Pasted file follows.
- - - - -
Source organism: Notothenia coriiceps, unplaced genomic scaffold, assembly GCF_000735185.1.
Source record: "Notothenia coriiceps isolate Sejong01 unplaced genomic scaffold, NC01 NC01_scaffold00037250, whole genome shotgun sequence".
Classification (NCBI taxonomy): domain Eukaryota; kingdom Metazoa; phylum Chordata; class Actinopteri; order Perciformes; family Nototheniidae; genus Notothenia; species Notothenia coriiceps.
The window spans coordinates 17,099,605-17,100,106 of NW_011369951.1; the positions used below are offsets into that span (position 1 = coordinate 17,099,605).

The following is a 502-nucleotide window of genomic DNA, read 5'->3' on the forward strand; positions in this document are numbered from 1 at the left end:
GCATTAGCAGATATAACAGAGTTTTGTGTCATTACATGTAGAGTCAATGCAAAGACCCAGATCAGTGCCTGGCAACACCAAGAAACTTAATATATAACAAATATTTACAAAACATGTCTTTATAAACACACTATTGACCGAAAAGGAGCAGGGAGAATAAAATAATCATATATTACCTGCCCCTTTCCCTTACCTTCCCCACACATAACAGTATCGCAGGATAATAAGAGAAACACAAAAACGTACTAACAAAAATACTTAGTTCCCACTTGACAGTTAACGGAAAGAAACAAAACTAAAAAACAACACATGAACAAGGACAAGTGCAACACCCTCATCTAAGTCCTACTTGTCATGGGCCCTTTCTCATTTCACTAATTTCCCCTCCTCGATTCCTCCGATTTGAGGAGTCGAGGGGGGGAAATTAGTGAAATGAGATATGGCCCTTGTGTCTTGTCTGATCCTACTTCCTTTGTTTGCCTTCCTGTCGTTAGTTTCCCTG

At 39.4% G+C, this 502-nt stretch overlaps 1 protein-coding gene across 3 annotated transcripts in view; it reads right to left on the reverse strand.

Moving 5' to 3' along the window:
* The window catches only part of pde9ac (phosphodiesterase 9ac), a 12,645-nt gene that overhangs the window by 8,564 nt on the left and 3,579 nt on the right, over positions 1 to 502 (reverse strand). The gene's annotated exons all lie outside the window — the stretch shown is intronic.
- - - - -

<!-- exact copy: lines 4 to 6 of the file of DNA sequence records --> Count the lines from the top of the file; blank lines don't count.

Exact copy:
The window spans coordinates 17,099,605-17,100,106 of NW_011369951.1; the positions used below are offsets into that span (position 1 = coordinate 17,099,605).

The following is a 502-nucleotide window of genomic DNA, read 5'->3' on the forward strand; positions in this document are numbered from 1 at the left end:
GCATTAGCAGATATAACAGAGTTTTGTGTCATTACATGTAGAGTCAATGCAAAGACCCAGATCAGTGCCTGGCAACACCAAGAAACTTAATATATAACAAATATTTACAAAACATGTCTTTATAAACACACTATTGACCGAAAAGGAGCAGGGAGAATAAAATAATCATATATTACCTGCCCCTTTCCCTTACCTTCCCCACACATAACAGTATCGCAGGATAATAAGAGAAACACAAAAACGTACTAACAAAAATACTTAGTTCCCACTTGACAGTTAACGGAAAGAAACAAAACTAAAAAACAACACATGAACAAGGACAAGTGCAACACCCTCATCTAAGTCCTACTTGTCATGGGCCCTTTCTCATTTCACTAATTTCCCCTCCTCGATTCCTCCGATTTGAGGAGTCGAGGGGGGGAAATTAGTGAAATGAGATATGGCCCTTGTGTCTTGTCTGATCCTACTTCCTTTGTTTGCCTTCCTGTCGTTAGTTTCCCTG